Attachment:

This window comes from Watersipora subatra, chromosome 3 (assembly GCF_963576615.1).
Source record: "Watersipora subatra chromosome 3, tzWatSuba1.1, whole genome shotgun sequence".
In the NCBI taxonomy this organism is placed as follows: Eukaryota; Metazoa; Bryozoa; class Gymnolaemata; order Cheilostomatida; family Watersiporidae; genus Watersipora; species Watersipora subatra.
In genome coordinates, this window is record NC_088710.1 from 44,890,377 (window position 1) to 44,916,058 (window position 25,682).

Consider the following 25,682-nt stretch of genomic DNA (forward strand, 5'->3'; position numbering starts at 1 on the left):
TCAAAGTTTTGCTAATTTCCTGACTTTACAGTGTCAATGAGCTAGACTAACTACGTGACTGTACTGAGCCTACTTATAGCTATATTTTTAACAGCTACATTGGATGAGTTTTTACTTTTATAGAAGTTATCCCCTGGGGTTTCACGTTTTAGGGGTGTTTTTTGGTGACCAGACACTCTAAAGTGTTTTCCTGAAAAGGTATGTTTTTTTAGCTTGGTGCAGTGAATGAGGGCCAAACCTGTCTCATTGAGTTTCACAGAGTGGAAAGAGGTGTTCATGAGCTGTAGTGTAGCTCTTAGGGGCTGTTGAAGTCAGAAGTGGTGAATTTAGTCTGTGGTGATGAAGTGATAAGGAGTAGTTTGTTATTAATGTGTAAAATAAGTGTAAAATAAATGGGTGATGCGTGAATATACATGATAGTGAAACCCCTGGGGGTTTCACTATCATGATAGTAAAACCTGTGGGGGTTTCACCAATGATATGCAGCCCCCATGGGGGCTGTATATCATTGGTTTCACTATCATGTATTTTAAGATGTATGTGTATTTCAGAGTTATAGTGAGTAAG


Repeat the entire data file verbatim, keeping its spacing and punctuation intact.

This window comes from Watersipora subatra, chromosome 3 (assembly GCF_963576615.1).
Source record: "Watersipora subatra chromosome 3, tzWatSuba1.1, whole genome shotgun sequence".
In the NCBI taxonomy this organism is placed as follows: Eukaryota; Metazoa; Bryozoa; class Gymnolaemata; order Cheilostomatida; family Watersiporidae; genus Watersipora; species Watersipora subatra.
In genome coordinates, this window is record NC_088710.1 from 44,890,377 (window position 1) to 44,916,058 (window position 25,682).

Consider the following 25,682-nt stretch of genomic DNA (forward strand, 5'->3'; position numbering starts at 1 on the left):
TCAAAGTTTTGCTAATTTCCTGACTTTACAGTGTCAATGAGCTAGACTAACTACGTGACTGTACTGAGCCTACTTATAGCTATATTTTTAACAGCTACATTGGATGAGTTTTTACTTTTATAGAAGTTATCCCCTGGGGTTTCACGTTTTAGGGGTGTTTTTTGGTGACCAGACACTCTAAAGTGTTTTCCTGAAAAGGTATGTTTTTTTAGCTTGGTGCAGTGAATGAGGGCCAAACCTGTCTCATTGAGTTTCACAGAGTGGAAAGAGGTGTTCATGAGCTGTAGTGTAGCTCTTAGGGGCTGTTGAAGTCAGAAGTGGTGAATTTAGTCTGTGGTGATGAAGTGATAAGGAGTAGTTTGTTATTAATGTGTAAAATAAGTGTAAAATAAATGGGTGATGCGTGAATATACATGATAGTGAAACCCCTGGGGGTTTCACTATCATGATAGTAAAACCTGTGGGGGTTTCACCAATGATATGCAGCCCCCATGGGGGCTGTATATCATTGGTTTCACTATCATGTATTTTAAGATGTATGTGTATTTCAGAGTTATAGTGAGTAAG